Cynthia L. Eppley 12/02/2020
Christmas seems to come earlier each year. Stores put up their trees in August! And we are inundated with ads everywhere.
Smiling faces all aglow—or so it seems, doesn’t it? But there are those for whom this Christmas will be very different.
How do we help those who are struggling?
Understand that even those with the smile pasted on their face may be hurting. There have been major changes this year for us all. Ranging from job and food insecurity, illness, COVID, and loss of loved ones.
Look with eyes of accuracy. Look with our hearts as well as our eyes.
Depression and Anxiety
We may find others in this boat; we may find ourselves. What are some practical steps we can take to reach out?
- Don’t assume.
Because that person has shown up at Services, or work, or responsibilities, don’t assume they are “okay.” And don’t take the “Okay” for a final answer.
“We may never know the treacherous journey people have taken to land in the pew next to us.” Rosaria Butterfield
Many are hanging by a thread. “Pandemic Fatigue” is very real. So ask gently: “How are you doing?” “These days are hard. Have you found that to be true?” “You don’t seem quite yourself. Can I help?”
Sometimes people will say “I’m just fine as long as you don’t ask me how I’m doing.” Tears are not an indication of sorrow that you asked. It is an indication of our humanity and that we may have piqued a tender area that needs our comfort. Open the door to a safe emotional place for them.
2. Offer Vulnerability
“I’m struggling, too! And not much of that is the holiday itself.” “I don’t know how to handle this Christmas; it is so different than anything before!” “My losses are so raw.”
This is the time to listen. And listen more. There IS a time to be silent and a time to speak.
“There is a time for everything, and a season for every activity under the heavens, a time to be silent and a time to speak.” Ecclesiastes 3:1,7
Often the best comfort we can give someone is to be silent.
“Everyone should be quick to listen, slow to speak, and slow to become angry. James 1:19
Repeating what they have just said may often open the door for more thoughts as they take the risk of offering you their struggles. “I can tell you are hurting.”
Recognizing and affirming them offers credibility.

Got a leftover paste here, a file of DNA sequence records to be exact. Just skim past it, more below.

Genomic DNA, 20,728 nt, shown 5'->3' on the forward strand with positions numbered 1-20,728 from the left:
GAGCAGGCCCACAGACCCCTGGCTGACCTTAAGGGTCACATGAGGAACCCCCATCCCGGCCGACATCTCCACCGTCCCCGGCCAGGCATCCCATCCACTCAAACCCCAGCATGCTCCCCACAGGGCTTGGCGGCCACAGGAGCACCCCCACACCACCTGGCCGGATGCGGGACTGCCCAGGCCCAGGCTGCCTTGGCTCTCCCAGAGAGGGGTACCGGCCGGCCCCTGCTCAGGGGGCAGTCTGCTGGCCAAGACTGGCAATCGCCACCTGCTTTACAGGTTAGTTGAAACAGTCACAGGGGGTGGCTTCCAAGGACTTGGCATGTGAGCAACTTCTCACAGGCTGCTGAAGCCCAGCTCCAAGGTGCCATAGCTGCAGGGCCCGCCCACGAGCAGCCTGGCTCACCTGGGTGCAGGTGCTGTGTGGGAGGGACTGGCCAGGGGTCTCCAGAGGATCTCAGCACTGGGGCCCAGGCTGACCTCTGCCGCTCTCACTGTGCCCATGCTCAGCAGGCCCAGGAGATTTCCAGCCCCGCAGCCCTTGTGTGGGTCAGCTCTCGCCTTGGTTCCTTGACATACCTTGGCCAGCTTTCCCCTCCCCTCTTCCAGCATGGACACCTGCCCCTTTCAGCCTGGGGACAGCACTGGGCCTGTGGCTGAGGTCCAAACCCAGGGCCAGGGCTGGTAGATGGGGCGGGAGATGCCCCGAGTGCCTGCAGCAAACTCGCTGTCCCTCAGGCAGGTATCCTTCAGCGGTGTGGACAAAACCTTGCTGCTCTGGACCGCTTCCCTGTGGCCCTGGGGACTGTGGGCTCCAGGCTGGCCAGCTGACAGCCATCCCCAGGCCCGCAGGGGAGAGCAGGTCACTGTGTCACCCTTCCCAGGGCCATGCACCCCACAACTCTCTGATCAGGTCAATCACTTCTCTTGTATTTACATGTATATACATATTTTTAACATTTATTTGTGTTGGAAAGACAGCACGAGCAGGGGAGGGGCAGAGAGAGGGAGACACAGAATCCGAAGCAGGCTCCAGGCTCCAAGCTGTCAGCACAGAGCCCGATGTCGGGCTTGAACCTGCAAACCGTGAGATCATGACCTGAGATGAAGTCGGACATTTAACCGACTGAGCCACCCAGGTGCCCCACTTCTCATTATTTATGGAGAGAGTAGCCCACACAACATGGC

“Let your conversation be always full of grace, seasoned with salt so that you may know how to answer everyone.” Colossians 4:6
Carefully explore their hurt and pain. As we find their story credible, we may ask: “I think I understand; can you tell me more about that?” Or, “I don’t understand. Can you try again?”
6. No Competition
This is not the time for “One up man-ship.” “Oh, I know what you mean! My family has…….” “Yeah, really? Let me tell you……” “You think?” “Duh!”
These answers leave the person feeling defeated and minimized. Affirm their pain and experience. And in doing this, we are loving well.
7. “Tis the Season to Drop Platitudes
Offering advice, especially when you haven’t been asked, tends to fall coldly on weary shoulders. Explore carefully.
And have we really “walked in their shoes?” Do we really understand their situation? We rarely see the whole story.
Often people are like Icebergs: What we see on the top side is only revealing a fraction of the pain that runs deep and strong.
8. The Blame Game
“Should have, would have, and could have” will break us. Blaming others for what they could have done leads to guilt and remorse. Blaming ourselves falls into this category, as well.
Can we offer grace and mercy instead?
“A bruised reed he will not break, and a smoldering wick he will not snuff out.” Isaiah 42:3
Come, Thou Long Expected Jesus
This is the time we celebrate the coming of Jesus into our broken world.
An old Christmas Carol tells us:
“Thou who wast rich beyond all splendour, All for love’s sake becamest poor; Thrones for a manger didst surrender, Sapphire-paved courts for stable floor. Thou who wast rich beyond all splendour, All for love’s sake becomes poor.”
May we, for love’s sake, become poor to love others well.